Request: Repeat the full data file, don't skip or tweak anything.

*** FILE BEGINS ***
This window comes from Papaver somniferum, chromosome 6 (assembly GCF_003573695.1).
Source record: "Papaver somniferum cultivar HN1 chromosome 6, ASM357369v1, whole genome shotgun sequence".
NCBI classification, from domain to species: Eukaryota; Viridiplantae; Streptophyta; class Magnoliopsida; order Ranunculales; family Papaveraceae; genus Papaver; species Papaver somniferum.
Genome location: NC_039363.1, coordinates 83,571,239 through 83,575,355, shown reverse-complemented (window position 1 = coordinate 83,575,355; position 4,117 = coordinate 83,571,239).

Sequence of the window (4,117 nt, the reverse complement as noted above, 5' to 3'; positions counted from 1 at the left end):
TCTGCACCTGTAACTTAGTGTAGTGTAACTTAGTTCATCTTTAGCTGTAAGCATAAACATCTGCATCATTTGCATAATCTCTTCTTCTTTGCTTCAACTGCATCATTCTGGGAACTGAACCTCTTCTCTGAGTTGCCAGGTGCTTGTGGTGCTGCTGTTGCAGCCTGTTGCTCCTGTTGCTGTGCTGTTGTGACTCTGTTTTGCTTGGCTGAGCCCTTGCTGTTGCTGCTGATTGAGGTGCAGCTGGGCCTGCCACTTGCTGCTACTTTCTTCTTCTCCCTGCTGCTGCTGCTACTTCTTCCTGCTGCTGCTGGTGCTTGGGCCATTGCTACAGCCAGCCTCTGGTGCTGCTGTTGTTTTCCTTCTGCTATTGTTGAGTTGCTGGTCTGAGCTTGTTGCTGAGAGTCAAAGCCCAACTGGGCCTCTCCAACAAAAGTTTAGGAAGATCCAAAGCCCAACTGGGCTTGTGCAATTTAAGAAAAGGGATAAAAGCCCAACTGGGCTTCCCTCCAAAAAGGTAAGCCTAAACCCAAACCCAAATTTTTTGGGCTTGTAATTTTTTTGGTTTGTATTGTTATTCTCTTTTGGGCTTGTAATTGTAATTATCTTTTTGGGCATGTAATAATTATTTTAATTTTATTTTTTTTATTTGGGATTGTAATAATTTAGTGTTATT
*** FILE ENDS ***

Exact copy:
This window comes from Papaver somniferum, chromosome 6 (assembly GCF_003573695.1).
Source record: "Papaver somniferum cultivar HN1 chromosome 6, ASM357369v1, whole genome shotgun sequence".
NCBI classification, from domain to species: Eukaryota; Viridiplantae; Streptophyta; class Magnoliopsida; order Ranunculales; family Papaveraceae; genus Papaver; species Papaver somniferum.
Genome location: NC_039363.1, coordinates 83,571,239 through 83,575,355, shown reverse-complemented (window position 1 = coordinate 83,575,355; position 4,117 = coordinate 83,571,239).

Sequence of the window (4,117 nt, the reverse complement as noted above, 5' to 3'; positions counted from 1 at the left end):
TCTGCACCTGTAACTTAGTGTAGTGTAACTTAGTTCATCTTTAGCTGTAAGCATAAACATCTGCATCATTTGCATAATCTCTTCTTCTTTGCTTCAACTGCATCATTCTGGGAACTGAACCTCTTCTCTGAGTTGCCAGGTGCTTGTGGTGCTGCTGTTGCAGCCTGTTGCTCCTGTTGCTGTGCTGTTGTGACTCTGTTTTGCTTGGCTGAGCCCTTGCTGTTGCTGCTGATTGAGGTGCAGCTGGGCCTGCCACTTGCTGCTACTTTCTTCTTCTCCCTGCTGCTGCTGCTACTTCTTCCTGCTGCTGCTGGTGCTTGGGCCATTGCTACAGCCAGCCTCTGGTGCTGCTGTTGTTTTCCTTCTGCTATTGTTGAGTTGCTGGTCTGAGCTTGTTGCTGAGAGTCAAAGCCCAACTGGGCCTCTCCAACAAAAGTTTAGGAAGATCCAAAGCCCAACTGGGCTTGTGCAATTTAAGAAAAGGGATAAAAGCCCAACTGGGCTTCCCTCCAAAAAGGTAAGCCTAAACCCAAACCCAAATTTTTTGGGCTTGTAATTTTTTTGGTTTGTATTGTTATTCTCTTTTGGGCTTGTAATTGTAATTATCTTTTTGGGCATGTAATAATTATTTTAATTTTATTTTTTTTATTTGGGATTGTAATAATTTAGTGTTATT